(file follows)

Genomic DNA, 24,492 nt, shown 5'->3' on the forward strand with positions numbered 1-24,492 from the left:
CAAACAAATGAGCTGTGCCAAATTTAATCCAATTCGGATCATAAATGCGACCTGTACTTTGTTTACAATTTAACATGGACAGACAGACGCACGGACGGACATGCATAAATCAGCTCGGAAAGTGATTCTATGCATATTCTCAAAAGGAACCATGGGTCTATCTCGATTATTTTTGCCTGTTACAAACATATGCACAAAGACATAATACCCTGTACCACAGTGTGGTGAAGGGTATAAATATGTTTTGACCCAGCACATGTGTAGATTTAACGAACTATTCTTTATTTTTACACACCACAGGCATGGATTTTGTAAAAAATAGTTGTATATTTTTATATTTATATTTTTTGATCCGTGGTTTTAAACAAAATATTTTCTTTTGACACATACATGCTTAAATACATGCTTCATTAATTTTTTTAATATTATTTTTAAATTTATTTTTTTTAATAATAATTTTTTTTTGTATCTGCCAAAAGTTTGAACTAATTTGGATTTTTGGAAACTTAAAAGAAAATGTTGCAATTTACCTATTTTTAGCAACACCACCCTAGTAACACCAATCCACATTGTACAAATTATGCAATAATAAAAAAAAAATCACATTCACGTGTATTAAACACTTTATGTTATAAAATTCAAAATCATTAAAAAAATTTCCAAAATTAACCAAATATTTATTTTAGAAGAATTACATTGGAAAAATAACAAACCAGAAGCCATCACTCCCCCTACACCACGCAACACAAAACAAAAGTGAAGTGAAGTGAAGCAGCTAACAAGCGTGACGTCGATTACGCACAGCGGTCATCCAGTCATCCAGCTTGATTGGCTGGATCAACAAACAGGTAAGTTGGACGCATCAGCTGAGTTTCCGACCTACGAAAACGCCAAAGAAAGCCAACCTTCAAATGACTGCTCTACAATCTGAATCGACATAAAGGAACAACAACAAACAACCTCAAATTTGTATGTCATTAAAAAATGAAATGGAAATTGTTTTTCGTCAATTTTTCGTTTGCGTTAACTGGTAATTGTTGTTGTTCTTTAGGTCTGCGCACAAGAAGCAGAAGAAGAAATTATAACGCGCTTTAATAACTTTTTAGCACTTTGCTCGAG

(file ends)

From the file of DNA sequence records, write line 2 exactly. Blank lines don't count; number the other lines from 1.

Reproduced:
CAAACAAATGAGCTGTGCCAAATTTAATCCAATTCGGATCATAAATGCGACCTGTACTTTGTTTACAATTTAACATGGACAGACAGACGCACGGACGGACATGCATAAATCAGCTCGGAAAGTGATTCTATGCATATTCTCAAAAGGAACCATGGGTCTATCTCGATTATTTTTGCCTGTTACAAACATATGCACAAAGACATAATACCCTGTACCACAGTGTGGTGAAGGGTATAAATATGTTTTGACCCAGCACATGTGTAGATTTAACGAACTATTCTTTATTTTTACACACCACAGGCATGGATTTTGTAAAAAATAGTTGTATATTTTTATATTTATATTTTTTGATCCGTGGTTTTAAACAAAATATTTTCTTTTGACACATACATGCTTAAATACATGCTTCATTAATTTTTTTAATATTATTTTTAAATTTATTTTTTTTAATAATAATTTTTTTTTGTATCTGCCAAAAGTTTGAACTAATTTGGATTTTTGGAAACTTAAAAGAAAATGTTGCAATTTACCTATTTTTAGCAACACCACCCTAGTAACACCAATCCACATTGTACAAATTATGCAATAATAAAAAAAAAATCACATTCACGTGTATTAAACACTTTATGTTATAAAATTCAAAATCATTAAAAAAATTTCCAAAATTAACCAAATATTTATTTTAGAAGAATTACATTGGAAAAATAACAAACCAGAAGCCATCACTCCCCCTACACCACGCAACACAAAACAAAAGTGAAGTGAAGTGAAGCAGCTAACAAGCGTGACGTCGATTACGCACAGCGGTCATCCAGTCATCCAGCTTGATTGGCTGGATCAACAAACAGGTAAGTTGGACGCATCAGCTGAGTTTCCGACCTACGAAAACGCCAAAGAAAGCCAACCTTCAAATGACTGCTCTACAATCTGAATCGACATAAAGGAACAACAACAAACAACCTCAAATTTGTATGTCATTAAAAAATGAAATGGAAATTGTTTTTCGTCAATTTTTCGTTTGCGTTAACTGGTAATTGTTGTTGTTCTTTAGGTCTGCGCACAAGAAGCAGAAGAAGAAATTATAACGCGCTTTAATAACTTTTTAGCACTTTGCTCGAG